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Tuesday 23 January 2018

Public servants enjoy time off despite austerity

Croke Park Agreement protecting 'privilege days' while private sector returns to work

REVIEW: Brendan McGinty
has called for reform
REVIEW: Brendan McGinty has called for reform

Craig Hughes

PUBLIC servants continued to enjoy additional leave this Christmas while private sector workers returned to work.

The majority of county councils and other state bodies remained closed this week, with some not feeling the need to tell the public when they would re-open.

Many libraries and public buildings won't open until next Tuesday.

Despite the fact that the country is on its knees and has been forced to introduce austerity measures, the privileged public sector leave days are ring-fenced by the Croke Park Agreement, which has the support of the Government -- for the moment.

Last week, Public Expenditure Minister Brendan Howlin told this newspaper that government support for the Croke Park Agreement was conditional that reform in the public sector was achieved.

Some public servants are entitled to up to six weeks' holidays per year, while those in the private sector mainly get four weeks off annually.

Minister for Transport Leo Varadkar indicated that the Government had been frustrated by the shackles of the Croke Park Agreement but believed it must be maintained despite it already hampering the Government's attempts to introduce immediate reforms.

"One issue that concerns me is that the decision-making system that we have inherited is still too slow. It takes three times as long to get things done," he said.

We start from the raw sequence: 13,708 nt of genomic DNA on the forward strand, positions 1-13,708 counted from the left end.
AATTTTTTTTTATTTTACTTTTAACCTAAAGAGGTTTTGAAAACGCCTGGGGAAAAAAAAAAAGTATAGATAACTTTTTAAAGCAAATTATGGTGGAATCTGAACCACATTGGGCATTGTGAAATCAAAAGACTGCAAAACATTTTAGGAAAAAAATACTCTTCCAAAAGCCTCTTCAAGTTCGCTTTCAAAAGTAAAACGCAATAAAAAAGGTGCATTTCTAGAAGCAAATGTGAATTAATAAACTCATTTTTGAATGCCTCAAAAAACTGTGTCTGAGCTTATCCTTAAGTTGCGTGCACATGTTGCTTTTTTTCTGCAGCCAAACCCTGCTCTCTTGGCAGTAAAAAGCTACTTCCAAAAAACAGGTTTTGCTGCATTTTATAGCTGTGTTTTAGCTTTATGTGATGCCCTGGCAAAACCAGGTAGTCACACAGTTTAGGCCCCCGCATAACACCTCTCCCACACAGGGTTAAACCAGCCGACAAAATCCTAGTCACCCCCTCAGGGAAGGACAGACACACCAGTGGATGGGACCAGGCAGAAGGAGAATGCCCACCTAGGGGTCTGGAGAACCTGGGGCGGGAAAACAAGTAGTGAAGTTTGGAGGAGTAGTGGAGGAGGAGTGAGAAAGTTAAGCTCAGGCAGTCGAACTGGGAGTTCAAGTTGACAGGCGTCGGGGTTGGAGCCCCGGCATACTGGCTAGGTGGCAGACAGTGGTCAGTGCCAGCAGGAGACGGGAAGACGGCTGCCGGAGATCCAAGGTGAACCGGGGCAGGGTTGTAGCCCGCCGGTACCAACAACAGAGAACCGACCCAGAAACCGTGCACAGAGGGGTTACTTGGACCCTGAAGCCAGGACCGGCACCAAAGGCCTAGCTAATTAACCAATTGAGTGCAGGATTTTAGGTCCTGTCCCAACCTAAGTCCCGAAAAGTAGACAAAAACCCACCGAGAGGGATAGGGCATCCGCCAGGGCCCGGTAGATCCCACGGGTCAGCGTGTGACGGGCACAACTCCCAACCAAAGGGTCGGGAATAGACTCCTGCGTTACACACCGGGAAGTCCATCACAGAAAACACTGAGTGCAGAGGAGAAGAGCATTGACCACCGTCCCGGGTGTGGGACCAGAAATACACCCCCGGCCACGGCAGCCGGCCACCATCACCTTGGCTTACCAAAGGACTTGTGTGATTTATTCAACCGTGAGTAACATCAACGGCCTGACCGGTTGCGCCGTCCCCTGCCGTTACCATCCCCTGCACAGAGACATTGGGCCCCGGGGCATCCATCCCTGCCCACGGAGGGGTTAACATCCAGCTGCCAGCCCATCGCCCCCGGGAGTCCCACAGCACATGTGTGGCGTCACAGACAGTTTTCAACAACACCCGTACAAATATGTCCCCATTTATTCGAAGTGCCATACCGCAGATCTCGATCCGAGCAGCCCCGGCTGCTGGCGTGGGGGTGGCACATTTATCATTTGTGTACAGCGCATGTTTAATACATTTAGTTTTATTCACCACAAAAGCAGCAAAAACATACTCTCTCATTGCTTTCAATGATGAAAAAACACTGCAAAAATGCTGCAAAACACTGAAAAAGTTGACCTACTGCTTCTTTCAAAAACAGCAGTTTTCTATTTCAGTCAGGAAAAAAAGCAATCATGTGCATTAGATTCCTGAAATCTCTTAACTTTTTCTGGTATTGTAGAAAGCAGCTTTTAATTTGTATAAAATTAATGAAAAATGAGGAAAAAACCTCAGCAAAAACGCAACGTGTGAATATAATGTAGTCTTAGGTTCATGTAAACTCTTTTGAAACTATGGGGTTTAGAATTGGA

"The Government is determined to make progress in this area in the year ahead.

"Thousands of public servants are going to retire in the spring before the pension rules change. This will be a big test for the Croke Park Agreement. Everyone will have to change the way they work and how their service is run due to the exodus. If Croke Park is worth the paper it is written on, we will be able to cope with the impact of the exodus on services," he said

"Privilege days may have been added to annual leave but government departments and offices opened between Christmas and the New Year in 2011.

"This was a big change, if long overdue," he added.

Brendan McGinty, director of the Irish Business and Employers Confederation, insisted the Croke Park Agreement should be reviewed.

"Amalgamating privilege days with core annual leave for serving public sector staff will simply embed the cost of an outdated practice into an already unsustainable public sector pay bill. Similar practices are unheard of in the private sector.

"The business community is increasingly sceptical that Croke Park can deliver what was promised.

"We believe it is now time for the agreement to be reviewed. Its implementation was conditional on no unforeseen budgetary constraints; surely we are at that point," he said.

Earlier this year, the Government failed to totally abolish 'privilege days' within the public sector, which they claimed would lead to annual savings of €4.6m. 'Privilege days' no longer exist in name but have been amalgamated with annual leave.

A spokesperson for the Department of Finance confirmed that the 'privilege days' had been amalgamated.

Privilege days date back to British rule when staff were given two additional days off to mark the king's birthday and Empire Day.

However, the concept has survived, with staff given additional leave at Christmas and Easter.

Sunday Independent

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